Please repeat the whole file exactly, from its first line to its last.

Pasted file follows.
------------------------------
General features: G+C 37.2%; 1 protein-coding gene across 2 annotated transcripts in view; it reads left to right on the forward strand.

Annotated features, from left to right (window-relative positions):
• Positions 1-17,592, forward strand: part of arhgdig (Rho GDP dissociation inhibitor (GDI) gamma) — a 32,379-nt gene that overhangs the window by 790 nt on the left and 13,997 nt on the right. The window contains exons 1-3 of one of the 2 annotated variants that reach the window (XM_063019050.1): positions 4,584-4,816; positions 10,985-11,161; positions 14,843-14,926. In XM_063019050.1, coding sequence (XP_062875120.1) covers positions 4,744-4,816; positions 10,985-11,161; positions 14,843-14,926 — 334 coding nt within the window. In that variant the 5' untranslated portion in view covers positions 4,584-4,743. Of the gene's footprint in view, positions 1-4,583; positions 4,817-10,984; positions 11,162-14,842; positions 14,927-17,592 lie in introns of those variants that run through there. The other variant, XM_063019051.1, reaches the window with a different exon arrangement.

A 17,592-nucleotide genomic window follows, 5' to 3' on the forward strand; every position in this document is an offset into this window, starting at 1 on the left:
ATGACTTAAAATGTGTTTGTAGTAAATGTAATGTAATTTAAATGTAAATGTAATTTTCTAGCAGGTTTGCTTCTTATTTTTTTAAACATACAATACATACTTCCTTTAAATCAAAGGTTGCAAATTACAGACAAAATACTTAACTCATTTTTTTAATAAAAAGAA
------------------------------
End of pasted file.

General features: G+C 37.2%; 1 protein-coding gene across 2 annotated transcripts in view; it reads left to right on the forward strand.

Annotated features, from left to right (window-relative positions):
• Positions 1-17,592, forward strand: part of arhgdig (Rho GDP dissociation inhibitor (GDI) gamma) — a 32,379-nt gene that overhangs the window by 790 nt on the left and 13,997 nt on the right. The window contains exons 1-3 of one of the 2 annotated variants that reach the window (XM_063019050.1): positions 4,584-4,816; positions 10,985-11,161; positions 14,843-14,926. In XM_063019050.1, coding sequence (XP_062875120.1) covers positions 4,744-4,816; positions 10,985-11,161; positions 14,843-14,926 — 334 coding nt within the window. In that variant the 5' untranslated portion in view covers positions 4,584-4,743. Of the gene's footprint in view, positions 1-4,583; positions 4,817-10,984; positions 11,162-14,842; positions 14,927-17,592 lie in introns of those variants that run through there. The other variant, XM_063019051.1, reaches the window with a different exon arrangement.

A 17,592-nucleotide genomic window follows, 5' to 3' on the forward strand; every position in this document is an offset into this window, starting at 1 on the left:
ATGACTTAAAATGTGTTTGTAGTAAATGTAATGTAATTTAAATGTAAATGTAATTTTCTAGCAGGTTTGCTTCTTATTTTTTTAAACATACAATACATACTTCCTTTAAATCAAAGGTTGCAAATTACAGACAAAATACTTAACTCATTTTTTTAATAAAAAGAA